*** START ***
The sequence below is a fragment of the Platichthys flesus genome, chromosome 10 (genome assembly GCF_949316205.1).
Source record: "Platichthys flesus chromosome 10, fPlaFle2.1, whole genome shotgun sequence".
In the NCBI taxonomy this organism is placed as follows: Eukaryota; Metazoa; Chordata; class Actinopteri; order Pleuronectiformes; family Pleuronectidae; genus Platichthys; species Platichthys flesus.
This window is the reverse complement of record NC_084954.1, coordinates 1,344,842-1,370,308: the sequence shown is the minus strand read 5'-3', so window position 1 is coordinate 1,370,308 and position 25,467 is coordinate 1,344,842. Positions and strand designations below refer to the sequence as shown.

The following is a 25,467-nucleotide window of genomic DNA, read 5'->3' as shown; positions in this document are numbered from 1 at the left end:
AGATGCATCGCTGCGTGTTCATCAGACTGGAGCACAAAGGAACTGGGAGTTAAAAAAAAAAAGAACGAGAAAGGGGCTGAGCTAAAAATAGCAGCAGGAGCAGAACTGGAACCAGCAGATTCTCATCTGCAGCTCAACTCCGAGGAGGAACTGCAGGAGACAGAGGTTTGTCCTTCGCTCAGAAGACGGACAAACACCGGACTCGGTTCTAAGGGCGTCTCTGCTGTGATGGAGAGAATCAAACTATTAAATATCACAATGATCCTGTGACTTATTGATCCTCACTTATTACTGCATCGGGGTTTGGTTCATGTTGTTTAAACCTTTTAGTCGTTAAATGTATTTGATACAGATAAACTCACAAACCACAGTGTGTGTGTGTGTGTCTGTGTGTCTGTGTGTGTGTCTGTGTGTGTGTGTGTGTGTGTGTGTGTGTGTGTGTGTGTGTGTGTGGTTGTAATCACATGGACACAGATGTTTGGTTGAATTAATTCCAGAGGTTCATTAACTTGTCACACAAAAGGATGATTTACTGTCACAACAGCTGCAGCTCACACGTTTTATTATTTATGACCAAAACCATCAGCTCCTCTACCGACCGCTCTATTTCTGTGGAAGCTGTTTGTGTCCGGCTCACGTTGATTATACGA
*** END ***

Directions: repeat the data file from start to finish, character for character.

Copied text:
The sequence below is a fragment of the Platichthys flesus genome, chromosome 10 (genome assembly GCF_949316205.1).
Source record: "Platichthys flesus chromosome 10, fPlaFle2.1, whole genome shotgun sequence".
In the NCBI taxonomy this organism is placed as follows: Eukaryota; Metazoa; Chordata; class Actinopteri; order Pleuronectiformes; family Pleuronectidae; genus Platichthys; species Platichthys flesus.
This window is the reverse complement of record NC_084954.1, coordinates 1,344,842-1,370,308: the sequence shown is the minus strand read 5'-3', so window position 1 is coordinate 1,370,308 and position 25,467 is coordinate 1,344,842. Positions and strand designations below refer to the sequence as shown.

The following is a 25,467-nucleotide window of genomic DNA, read 5'->3' as shown; positions in this document are numbered from 1 at the left end:
AGATGCATCGCTGCGTGTTCATCAGACTGGAGCACAAAGGAACTGGGAGTTAAAAAAAAAAAGAACGAGAAAGGGGCTGAGCTAAAAATAGCAGCAGGAGCAGAACTGGAACCAGCAGATTCTCATCTGCAGCTCAACTCCGAGGAGGAACTGCAGGAGACAGAGGTTTGTCCTTCGCTCAGAAGACGGACAAACACCGGACTCGGTTCTAAGGGCGTCTCTGCTGTGATGGAGAGAATCAAACTATTAAATATCACAATGATCCTGTGACTTATTGATCCTCACTTATTACTGCATCGGGGTTTGGTTCATGTTGTTTAAACCTTTTAGTCGTTAAATGTATTTGATACAGATAAACTCACAAACCACAGTGTGTGTGTGTGTGTCTGTGTGTCTGTGTGTGTGTCTGTGTGTGTGTGTGTGTGTGTGTGTGTGTGTGTGTGTGTGTGTGTGGTTGTAATCACATGGACACAGATGTTTGGTTGAATTAATTCCAGAGGTTCATTAACTTGTCACACAAAAGGATGATTTACTGTCACAACAGCTGCAGCTCACACGTTTTATTATTTATGACCAAAACCATCAGCTCCTCTACCGACCGCTCTATTTCTGTGGAAGCTGTTTGTGTCCGGCTCACGTTGATTATACGA